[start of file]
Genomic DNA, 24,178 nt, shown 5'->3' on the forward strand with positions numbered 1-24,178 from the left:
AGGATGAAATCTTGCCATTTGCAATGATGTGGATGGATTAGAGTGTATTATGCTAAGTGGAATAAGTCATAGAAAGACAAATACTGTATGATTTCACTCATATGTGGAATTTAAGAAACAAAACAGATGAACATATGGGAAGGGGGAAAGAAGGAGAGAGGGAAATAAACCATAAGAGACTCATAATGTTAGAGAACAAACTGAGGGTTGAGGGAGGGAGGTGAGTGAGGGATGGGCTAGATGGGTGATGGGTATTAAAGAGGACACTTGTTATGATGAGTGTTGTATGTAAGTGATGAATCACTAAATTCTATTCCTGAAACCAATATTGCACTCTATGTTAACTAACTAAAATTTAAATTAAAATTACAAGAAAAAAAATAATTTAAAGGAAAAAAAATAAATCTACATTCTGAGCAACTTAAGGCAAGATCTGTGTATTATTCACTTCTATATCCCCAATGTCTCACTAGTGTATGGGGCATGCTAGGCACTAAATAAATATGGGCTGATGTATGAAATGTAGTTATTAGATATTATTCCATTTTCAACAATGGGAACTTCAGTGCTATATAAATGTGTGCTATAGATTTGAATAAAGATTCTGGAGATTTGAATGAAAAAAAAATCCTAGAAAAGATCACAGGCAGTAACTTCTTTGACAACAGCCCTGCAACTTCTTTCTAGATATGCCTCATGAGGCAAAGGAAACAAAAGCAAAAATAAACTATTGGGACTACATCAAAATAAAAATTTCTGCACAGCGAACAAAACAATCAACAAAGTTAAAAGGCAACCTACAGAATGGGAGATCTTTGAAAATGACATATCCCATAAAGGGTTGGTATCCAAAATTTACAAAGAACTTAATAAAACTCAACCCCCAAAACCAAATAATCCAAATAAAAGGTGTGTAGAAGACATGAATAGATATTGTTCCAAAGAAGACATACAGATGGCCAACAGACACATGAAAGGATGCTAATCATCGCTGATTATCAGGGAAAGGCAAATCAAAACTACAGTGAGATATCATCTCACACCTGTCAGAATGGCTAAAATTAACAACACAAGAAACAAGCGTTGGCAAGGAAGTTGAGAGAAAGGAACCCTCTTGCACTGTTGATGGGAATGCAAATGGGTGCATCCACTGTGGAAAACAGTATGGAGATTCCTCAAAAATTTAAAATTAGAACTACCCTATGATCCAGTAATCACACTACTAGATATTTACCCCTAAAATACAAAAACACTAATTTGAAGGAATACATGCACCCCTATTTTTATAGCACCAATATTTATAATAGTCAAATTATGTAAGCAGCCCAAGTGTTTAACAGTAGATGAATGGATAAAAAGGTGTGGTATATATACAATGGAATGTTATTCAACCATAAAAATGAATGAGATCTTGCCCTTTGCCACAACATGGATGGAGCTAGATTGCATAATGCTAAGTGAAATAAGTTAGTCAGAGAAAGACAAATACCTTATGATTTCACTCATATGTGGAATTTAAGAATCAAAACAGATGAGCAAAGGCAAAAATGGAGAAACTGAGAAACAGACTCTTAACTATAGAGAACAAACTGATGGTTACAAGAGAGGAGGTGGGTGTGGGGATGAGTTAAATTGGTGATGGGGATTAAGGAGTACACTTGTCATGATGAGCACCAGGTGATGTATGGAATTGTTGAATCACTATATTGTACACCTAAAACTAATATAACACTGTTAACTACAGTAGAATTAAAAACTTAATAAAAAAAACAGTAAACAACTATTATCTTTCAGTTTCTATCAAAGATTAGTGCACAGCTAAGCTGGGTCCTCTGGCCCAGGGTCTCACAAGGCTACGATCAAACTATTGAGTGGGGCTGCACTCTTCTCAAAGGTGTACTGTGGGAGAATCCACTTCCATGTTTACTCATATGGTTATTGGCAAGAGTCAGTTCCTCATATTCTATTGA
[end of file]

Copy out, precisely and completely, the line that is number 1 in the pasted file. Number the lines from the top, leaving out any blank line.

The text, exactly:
Genomic DNA, 24,178 nt, shown 5'->3' on the forward strand with positions numbered 1-24,178 from the left: